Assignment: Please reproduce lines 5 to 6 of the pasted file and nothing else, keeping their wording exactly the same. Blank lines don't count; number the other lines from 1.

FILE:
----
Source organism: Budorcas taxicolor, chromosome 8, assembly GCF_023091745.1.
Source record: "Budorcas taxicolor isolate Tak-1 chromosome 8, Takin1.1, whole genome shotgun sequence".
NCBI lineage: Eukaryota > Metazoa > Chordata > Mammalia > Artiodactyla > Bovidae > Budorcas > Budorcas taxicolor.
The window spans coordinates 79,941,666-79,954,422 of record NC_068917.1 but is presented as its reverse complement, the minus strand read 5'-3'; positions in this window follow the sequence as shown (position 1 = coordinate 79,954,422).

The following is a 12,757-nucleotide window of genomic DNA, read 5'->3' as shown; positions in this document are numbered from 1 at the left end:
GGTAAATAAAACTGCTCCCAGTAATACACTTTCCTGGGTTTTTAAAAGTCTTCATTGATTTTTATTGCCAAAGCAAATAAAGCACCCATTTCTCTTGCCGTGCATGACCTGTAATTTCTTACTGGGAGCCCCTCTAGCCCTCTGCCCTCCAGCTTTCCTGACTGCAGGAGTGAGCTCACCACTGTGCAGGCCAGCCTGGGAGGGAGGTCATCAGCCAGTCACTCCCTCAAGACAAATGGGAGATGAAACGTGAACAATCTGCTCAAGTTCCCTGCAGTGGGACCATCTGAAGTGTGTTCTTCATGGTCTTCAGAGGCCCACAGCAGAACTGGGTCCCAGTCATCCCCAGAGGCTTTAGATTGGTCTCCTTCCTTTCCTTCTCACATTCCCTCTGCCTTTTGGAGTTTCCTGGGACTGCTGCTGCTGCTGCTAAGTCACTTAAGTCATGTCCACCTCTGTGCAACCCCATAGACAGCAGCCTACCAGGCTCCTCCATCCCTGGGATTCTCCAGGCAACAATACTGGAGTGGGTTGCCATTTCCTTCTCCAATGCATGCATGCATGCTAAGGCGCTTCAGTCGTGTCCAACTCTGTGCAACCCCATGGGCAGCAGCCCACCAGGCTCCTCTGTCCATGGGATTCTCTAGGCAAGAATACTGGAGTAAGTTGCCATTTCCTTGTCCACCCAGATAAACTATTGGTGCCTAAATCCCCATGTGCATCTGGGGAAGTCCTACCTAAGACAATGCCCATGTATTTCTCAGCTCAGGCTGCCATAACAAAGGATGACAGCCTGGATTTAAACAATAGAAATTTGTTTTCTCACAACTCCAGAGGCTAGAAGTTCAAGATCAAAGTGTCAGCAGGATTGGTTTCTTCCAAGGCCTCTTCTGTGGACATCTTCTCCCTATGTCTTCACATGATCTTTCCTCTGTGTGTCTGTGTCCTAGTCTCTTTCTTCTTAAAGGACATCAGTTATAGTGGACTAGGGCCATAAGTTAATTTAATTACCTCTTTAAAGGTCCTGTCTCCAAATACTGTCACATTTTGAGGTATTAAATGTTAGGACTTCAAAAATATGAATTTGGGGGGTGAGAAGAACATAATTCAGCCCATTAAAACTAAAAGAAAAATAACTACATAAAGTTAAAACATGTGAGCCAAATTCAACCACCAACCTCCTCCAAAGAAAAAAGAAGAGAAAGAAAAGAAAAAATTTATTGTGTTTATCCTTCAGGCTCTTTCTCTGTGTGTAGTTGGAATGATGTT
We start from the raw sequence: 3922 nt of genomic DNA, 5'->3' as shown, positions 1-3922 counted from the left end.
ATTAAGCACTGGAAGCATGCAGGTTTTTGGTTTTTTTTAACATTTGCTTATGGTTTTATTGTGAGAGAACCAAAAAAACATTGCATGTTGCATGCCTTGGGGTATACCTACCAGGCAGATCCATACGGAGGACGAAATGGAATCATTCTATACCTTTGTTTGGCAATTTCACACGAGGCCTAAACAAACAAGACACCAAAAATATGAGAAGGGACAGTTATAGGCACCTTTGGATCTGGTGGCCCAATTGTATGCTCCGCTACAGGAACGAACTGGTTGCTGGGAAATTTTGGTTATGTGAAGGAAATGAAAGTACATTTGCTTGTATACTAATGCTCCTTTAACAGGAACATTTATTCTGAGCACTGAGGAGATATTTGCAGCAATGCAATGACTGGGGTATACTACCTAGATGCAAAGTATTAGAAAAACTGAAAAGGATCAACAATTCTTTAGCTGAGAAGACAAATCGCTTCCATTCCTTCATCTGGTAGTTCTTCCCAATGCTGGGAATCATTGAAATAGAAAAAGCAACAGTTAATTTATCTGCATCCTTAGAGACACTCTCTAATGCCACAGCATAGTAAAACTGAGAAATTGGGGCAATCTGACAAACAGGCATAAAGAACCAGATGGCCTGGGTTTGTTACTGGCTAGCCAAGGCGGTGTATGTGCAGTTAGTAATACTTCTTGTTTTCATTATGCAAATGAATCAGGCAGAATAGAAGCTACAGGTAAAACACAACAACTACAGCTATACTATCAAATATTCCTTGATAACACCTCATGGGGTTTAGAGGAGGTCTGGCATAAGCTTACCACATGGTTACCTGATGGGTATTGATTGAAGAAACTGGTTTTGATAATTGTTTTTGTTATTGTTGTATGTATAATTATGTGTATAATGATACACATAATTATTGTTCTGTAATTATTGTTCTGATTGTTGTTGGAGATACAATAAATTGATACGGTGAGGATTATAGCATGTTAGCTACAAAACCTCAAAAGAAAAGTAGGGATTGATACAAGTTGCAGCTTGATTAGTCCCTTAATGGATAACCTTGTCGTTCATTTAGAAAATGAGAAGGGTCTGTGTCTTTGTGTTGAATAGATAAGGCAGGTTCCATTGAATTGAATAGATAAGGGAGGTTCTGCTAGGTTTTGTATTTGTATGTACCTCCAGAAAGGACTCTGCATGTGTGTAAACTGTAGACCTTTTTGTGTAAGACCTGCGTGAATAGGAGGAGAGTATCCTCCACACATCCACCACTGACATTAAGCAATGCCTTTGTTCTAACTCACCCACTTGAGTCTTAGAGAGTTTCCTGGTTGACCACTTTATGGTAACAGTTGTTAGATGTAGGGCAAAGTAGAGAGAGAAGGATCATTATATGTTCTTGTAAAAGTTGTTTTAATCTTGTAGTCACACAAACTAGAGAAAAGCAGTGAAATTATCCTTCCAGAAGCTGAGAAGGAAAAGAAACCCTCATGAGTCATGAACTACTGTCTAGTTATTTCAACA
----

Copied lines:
The following is a 12,757-nucleotide window of genomic DNA, read 5'->3' as shown; positions in this document are numbered from 1 at the left end:
GGTAAATAAAACTGCTCCCAGTAATACACTTTCCTGGGTTTTTAAAAGTCTTCATTGATTTTTATTGCCAAAGCAAATAAAGCACCCATTTCTCTTGCCGTGCATGACCTGTAATTTCTTACTGGGAGCCCCTCTAGCCCTCTGCCCTCCAGCTTTCCTGACTGCAGGAGTGAGCTCACCACTGTGCAGGCCAGCCTGGGAGGGAGGTCATCAGCCAGTCACTCCCTCAAGACAAATGGGAGATGAAACGTGAACAATCTGCTCAAGTTCCCTGCAGTGGGACCATCTGAAGTGTGTTCTTCATGGTCTTCAGAGGCCCACAGCAGAACTGGGTCCCAGTCATCCCCAGAGGCTTTAGATTGGTCTCCTTCCTTTCCTTCTCACATTCCCTCTGCCTTTTGGAGTTTCCTGGGACTGCTGCTGCTGCTGCTAAGTCACTTAAGTCATGTCCACCTCTGTGCAACCCCATAGACAGCAGCCTACCAGGCTCCTCCATCCCTGGGATTCTCCAGGCAACAATACTGGAGTGGGTTGCCATTTCCTTCTCCAATGCATGCATGCATGCTAAGGCGCTTCAGTCGTGTCCAACTCTGTGCAACCCCATGGGCAGCAGCCCACCAGGCTCCTCTGTCCATGGGATTCTCTAGGCAAGAATACTGGAGTAAGTTGCCATTTCCTTGTCCACCCAGATAAACTATTGGTGCCTAAATCCCCATGTGCATCTGGGGAAGTCCTACCTAAGACAATGCCCATGTATTTCTCAGCTCAGGCTGCCATAACAAAGGATGACAGCCTGGATTTAAACAATAGAAATTTGTTTTCTCACAACTCCAGAGGCTAGAAGTTCAAGATCAAAGTGTCAGCAGGATTGGTTTCTTCCAAGGCCTCTTCTGTGGACATCTTCTCCCTATGTCTTCACATGATCTTTCCTCTGTGTGTCTGTGTCCTAGTCTCTTTCTTCTTAAAGGACATCAGTTATAGTGGACTAGGGCCATAAGTTAATTTAATTACCTCTTTAAAGGTCCTGTCTCCAAATACTGTCACATTTTGAGGTATTAAATGTTAGGACTTCAAAAATATGAATTTGGGGGGTGAGAAGAACATAATTCAGCCCATTAAAACTAAAAGAAAAATAACTACATAAAGTTAAAACATGTGAGCCAAATTCAACCACCAACCTCCTCCAAAGAAAAAAGAAGAGAAAGAAAAGAAAAAATTTATTGTGTTTATCCTTCAGGCTCTTTCTCTGTGTGTAGTTGGAATGATGTT